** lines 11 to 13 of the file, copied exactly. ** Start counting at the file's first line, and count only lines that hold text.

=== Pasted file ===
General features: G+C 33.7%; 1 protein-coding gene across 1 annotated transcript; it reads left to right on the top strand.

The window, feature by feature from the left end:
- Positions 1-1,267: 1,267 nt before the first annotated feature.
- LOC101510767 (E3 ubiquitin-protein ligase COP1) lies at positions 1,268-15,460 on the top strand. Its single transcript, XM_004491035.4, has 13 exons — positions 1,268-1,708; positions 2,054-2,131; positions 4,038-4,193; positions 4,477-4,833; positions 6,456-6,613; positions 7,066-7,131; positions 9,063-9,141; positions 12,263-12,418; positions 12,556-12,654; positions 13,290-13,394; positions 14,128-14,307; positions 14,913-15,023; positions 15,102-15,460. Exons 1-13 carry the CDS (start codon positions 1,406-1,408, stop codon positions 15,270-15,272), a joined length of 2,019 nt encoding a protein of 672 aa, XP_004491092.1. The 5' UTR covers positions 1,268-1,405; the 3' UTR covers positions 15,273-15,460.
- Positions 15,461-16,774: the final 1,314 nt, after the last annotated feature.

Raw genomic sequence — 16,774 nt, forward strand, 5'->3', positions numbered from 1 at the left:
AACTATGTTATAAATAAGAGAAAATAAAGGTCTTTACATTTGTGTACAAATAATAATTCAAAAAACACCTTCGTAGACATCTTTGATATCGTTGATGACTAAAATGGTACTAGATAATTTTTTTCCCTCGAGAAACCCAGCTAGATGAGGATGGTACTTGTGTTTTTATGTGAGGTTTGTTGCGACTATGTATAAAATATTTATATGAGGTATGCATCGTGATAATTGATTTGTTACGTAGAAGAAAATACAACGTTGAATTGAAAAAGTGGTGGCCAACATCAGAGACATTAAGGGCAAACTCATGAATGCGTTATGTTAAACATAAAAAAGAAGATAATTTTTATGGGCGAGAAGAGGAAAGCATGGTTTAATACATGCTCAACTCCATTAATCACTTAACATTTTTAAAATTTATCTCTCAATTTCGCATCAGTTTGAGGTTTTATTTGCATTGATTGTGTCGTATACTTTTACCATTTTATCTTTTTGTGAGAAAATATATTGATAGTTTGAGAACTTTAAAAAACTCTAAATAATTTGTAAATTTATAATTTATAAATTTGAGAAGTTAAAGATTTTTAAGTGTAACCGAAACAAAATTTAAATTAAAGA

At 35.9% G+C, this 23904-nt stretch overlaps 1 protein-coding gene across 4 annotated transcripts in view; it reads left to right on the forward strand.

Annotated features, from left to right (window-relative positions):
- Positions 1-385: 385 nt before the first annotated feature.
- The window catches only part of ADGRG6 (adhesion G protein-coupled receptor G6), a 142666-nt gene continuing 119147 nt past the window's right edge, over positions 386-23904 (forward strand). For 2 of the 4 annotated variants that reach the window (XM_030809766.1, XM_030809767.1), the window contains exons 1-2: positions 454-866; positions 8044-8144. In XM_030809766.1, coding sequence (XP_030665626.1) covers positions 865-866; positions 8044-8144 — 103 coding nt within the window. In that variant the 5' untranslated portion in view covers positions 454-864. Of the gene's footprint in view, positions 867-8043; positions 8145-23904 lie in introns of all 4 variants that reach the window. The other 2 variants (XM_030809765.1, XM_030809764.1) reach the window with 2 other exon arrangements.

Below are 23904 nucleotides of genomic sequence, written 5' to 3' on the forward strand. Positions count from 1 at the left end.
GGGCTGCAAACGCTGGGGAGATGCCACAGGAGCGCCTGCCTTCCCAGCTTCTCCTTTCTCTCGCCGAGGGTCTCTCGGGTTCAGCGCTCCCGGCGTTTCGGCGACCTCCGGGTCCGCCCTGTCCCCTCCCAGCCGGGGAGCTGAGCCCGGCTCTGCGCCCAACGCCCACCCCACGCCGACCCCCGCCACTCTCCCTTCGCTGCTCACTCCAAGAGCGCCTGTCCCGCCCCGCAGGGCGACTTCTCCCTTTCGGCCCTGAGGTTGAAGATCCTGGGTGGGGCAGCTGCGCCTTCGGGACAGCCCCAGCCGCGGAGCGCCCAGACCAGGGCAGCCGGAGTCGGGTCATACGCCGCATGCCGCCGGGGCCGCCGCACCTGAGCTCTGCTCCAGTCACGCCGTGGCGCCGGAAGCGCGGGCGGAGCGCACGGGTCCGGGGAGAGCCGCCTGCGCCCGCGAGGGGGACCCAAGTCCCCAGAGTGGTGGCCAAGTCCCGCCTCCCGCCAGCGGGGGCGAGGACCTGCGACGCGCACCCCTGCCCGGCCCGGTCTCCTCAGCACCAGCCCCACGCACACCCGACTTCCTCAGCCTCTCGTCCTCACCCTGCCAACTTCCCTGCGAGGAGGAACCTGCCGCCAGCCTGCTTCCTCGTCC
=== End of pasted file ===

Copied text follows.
- The window catches only part of ADGRG6 (adhesion G protein-coupled receptor G6), a 142666-nt gene continuing 119147 nt past the window's right edge, over positions 386-23904 (forward strand). For 2 of the 4 annotated variants that reach the window (XM_030809766.1, XM_030809767.1), the window contains exons 1-2: positions 454-866; positions 8044-8144. In XM_030809766.1, coding sequence (XP_030665626.1) covers positions 865-866; positions 8044-8144 — 103 coding nt within the window. In that variant the 5' untranslated portion in view covers positions 454-864. Of the gene's footprint in view, positions 867-8043; positions 8145-23904 lie in introns of all 4 variants that reach the window. The other 2 variants (XM_030809765.1, XM_030809764.1) reach the window with 2 other exon arrangements.

Below are 23904 nucleotides of genomic sequence, written 5' to 3' on the forward strand. Positions count from 1 at the left end.
GGGCTGCAAACGCTGGGGAGATGCCACAGGAGCGCCTGCCTTCCCAGCTTCTCCTTTCTCTCGCCGAGGGTCTCTCGGGTTCAGCGCTCCCGGCGTTTCGGCGACCTCCGGGTCCGCCCTGTCCCCTCCCAGCCGGGGAGCTGAGCCCGGCTCTGCGCCCAACGCCCACCCCACGCCGACCCCCGCCACTCTCCCTTCGCTGCTCACTCCAAGAGCGCCTGTCCCGCCCCGCAGGGCGACTTCTCCCTTTCGGCCCTGAGGTTGAAGATCCTGGGTGGGGCAGCTGCGCCTTCGGGACAGCCCCAGCCGCGGAGCGCCCAGACCAGGGCAGCCGGAGTCGGGTCATACGCCGCATGCCGCCGGGGCCGCCGCACCTGAGCTCTGCTCCAGTCACGCCGTGGCGCCGGAAGCGCGGGCGGAGCGCACGGGTCCGGGGAGAGCCGCCTGCGCCCGCGAGGGGGACCCAAGTCCCCAGAGTGGTGGCCAAGTCCCGCCTCCCGCCAGCGGGGGCGAGGACCTGCGACGCGCACCCCTGCCCGGCCCGGTCTCCTCAGCACCAGCCCCACGCACACCCGACTTCCTCAGCCTCTCGTCCTCACCCTGCCAACTTCCCTGCGAGGAGGAACCTGCCGCCAGCCTGCTTCCTCGTCC